Brain tumours kill more children and adults under the age of 40 than any other Cancer
Only 1.37% of the national spend on cancer research is allocated to this devastating disease
Unlike most other cancers, incidences and deaths from brain tumours are increasing
Our aim is to make a difference to children and their families whose lives have been affected by a brain tumour.
The Smile of Arran Trust is a brain tumour charity that was set up in memory of an extraordinary and inspiring young man Arran Tosh who lost his life to a brain tumour at age 13.
In furthering the charities objects, we have partnered with two national charities. Firstly to provide funding for brain tumour and brain cancer research, the Brain Tumour Charity has created the Smile of Arran Fund that supports pioneering research to find new treatments, improve understanding, increase survival rates and bring us closer to a cure.
The current research supported by the Brain Tumour Charity includes Diffuse Intrinsic Pontine Glioma (DIPL), Glioneuronal brain tumours, childhood Glioblastoma and targeted brain tumour drugs and new scanning techniques.
Our primary goal is to provide financial assistance to children and their families that have been affected by a brain tumour.
It is only in going through the trauma of losing a child to a brain tumour that you begin to understand some of the diverse issues surrounding children and families affected by brain tumours or brain cancer.
To this end, our partnership with CLIC Sargent and the Arran’s Grant, is to provide financial assistance to children and their families whose life has been affected by a brain tumour.
In a large percentage of cases, survivors have life altering disabilities. There is inconsistent support nationally for individuals whose life has been affected by brain tumours.
Developing our local partnership with Addenbrooke’s Charitable Trust to support and enhance child development and recovery.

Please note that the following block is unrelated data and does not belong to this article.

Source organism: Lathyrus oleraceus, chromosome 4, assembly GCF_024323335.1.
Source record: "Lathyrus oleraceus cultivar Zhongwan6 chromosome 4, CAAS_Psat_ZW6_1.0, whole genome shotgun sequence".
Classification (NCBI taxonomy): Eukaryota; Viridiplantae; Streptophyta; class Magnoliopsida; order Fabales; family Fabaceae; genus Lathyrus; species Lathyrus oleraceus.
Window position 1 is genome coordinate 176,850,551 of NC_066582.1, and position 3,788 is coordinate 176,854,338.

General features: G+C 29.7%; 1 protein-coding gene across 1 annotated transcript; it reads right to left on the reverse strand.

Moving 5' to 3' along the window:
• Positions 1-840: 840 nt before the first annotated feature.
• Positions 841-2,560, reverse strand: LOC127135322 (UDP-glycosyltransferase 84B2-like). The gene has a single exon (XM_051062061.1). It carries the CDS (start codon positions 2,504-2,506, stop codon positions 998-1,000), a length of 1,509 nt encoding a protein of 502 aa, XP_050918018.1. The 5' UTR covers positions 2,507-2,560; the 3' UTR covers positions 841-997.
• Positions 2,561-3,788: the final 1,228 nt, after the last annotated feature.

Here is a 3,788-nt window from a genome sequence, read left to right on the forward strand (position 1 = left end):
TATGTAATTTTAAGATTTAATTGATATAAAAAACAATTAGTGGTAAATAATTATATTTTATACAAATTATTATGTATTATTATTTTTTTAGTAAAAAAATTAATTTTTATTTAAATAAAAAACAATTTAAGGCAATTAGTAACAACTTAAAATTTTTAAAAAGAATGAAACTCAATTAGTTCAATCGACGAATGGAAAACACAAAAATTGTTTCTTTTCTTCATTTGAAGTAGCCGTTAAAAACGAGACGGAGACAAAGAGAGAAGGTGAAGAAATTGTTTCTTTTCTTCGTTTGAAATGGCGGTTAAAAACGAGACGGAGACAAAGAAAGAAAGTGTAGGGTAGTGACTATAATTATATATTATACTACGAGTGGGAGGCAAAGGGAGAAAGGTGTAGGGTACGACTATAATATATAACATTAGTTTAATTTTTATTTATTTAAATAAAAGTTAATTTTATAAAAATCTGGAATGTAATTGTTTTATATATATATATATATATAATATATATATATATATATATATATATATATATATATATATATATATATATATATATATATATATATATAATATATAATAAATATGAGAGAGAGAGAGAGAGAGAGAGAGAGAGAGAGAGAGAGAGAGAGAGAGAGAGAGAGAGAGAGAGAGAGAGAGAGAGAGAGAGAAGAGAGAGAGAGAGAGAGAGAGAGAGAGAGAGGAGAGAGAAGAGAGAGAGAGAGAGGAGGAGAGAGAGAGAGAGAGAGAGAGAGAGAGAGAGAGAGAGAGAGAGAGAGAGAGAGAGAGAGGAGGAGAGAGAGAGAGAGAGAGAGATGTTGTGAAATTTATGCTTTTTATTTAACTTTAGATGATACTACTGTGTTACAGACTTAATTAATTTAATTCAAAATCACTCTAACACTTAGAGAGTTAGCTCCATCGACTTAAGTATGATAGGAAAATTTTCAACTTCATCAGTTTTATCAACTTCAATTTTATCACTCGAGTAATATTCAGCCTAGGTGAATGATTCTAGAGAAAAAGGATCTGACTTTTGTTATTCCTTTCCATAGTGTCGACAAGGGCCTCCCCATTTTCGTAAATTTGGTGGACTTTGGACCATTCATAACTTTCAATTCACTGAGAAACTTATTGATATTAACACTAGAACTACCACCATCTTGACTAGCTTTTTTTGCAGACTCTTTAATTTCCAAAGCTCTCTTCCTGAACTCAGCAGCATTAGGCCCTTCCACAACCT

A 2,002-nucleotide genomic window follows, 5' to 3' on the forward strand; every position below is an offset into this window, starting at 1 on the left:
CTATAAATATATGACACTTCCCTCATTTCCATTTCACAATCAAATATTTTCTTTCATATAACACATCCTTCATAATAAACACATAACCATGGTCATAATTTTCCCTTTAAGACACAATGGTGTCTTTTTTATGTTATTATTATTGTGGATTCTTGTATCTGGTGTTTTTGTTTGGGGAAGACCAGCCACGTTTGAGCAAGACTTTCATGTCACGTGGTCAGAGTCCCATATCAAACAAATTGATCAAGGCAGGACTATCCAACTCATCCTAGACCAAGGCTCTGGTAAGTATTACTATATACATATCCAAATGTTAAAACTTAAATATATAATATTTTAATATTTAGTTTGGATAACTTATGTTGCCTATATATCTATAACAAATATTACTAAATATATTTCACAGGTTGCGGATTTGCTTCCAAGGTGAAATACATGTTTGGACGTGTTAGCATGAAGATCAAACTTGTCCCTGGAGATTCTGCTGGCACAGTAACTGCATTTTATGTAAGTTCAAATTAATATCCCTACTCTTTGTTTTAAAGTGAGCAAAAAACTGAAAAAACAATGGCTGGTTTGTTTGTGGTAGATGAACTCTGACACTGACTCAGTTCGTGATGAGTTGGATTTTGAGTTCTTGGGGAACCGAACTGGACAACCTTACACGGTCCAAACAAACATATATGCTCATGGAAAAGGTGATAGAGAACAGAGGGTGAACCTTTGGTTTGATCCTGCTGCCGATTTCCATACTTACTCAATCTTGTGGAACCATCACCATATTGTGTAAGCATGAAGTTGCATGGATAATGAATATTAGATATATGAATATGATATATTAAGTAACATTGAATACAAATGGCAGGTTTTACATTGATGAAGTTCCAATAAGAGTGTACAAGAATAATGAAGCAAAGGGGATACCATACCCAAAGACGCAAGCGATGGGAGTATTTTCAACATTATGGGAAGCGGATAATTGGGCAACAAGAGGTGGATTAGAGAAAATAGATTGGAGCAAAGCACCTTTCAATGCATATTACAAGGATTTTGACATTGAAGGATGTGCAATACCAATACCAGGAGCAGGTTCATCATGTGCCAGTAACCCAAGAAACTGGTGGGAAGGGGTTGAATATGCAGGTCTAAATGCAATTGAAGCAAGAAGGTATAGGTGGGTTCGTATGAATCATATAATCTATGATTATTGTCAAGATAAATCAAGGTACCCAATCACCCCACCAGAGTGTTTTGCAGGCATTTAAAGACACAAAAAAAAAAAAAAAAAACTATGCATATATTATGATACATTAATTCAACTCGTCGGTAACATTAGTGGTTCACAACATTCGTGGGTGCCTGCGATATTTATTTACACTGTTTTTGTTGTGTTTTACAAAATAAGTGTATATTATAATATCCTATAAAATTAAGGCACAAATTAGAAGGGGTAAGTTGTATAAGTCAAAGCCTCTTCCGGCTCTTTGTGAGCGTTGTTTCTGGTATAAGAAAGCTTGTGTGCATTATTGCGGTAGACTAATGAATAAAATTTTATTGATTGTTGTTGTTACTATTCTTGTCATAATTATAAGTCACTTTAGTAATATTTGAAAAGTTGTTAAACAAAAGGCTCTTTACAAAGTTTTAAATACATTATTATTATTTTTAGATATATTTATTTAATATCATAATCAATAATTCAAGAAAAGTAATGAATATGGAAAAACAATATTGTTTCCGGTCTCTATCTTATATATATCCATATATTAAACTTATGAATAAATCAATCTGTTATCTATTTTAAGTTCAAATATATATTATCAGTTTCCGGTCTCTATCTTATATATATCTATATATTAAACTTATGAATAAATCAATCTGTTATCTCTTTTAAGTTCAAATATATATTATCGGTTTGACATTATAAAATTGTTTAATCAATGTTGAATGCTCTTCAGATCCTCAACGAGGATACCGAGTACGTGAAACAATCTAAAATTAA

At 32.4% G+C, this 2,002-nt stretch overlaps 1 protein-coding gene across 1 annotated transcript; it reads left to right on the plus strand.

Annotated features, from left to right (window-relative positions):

Music therapy is an extremely important services at Addenbrooke’s hospital to help aid the recovery of children treated on wards and in supporting the development of children with special needs. Two music therapists currently provide four and a half days of music therapy per week for the benefit of around 400 children each year.
Music Therapy on the children’s wards is divided between individual visits to severely sick children on each ward and regular weekly ‘open’ group sessions. In all sessions the music therapist tailors the content to the needs of the children – each session is therefore different and unique.
Music therapy has proven to be an extremely important service to help aid children’s treatment and recovery.
The children are encouraged to become involved in the music making process and the music therapists always strive to create an atmosphere and environment that encourages the children to actively participate.
For many children these sessions provide their first interaction following serious illness or complex medical procedure and this opportunity provides early building blocks for communication, self-esteem and helping children on the road to recovery.
One of the key areas of the hospital that is regularly visited by music therapist, Clare Rosscornes, is Ward C2 – the children’s oncology and haematology ward. Here, many patients undergoing treatment for brain tumours have benefitted from participation in music therapy.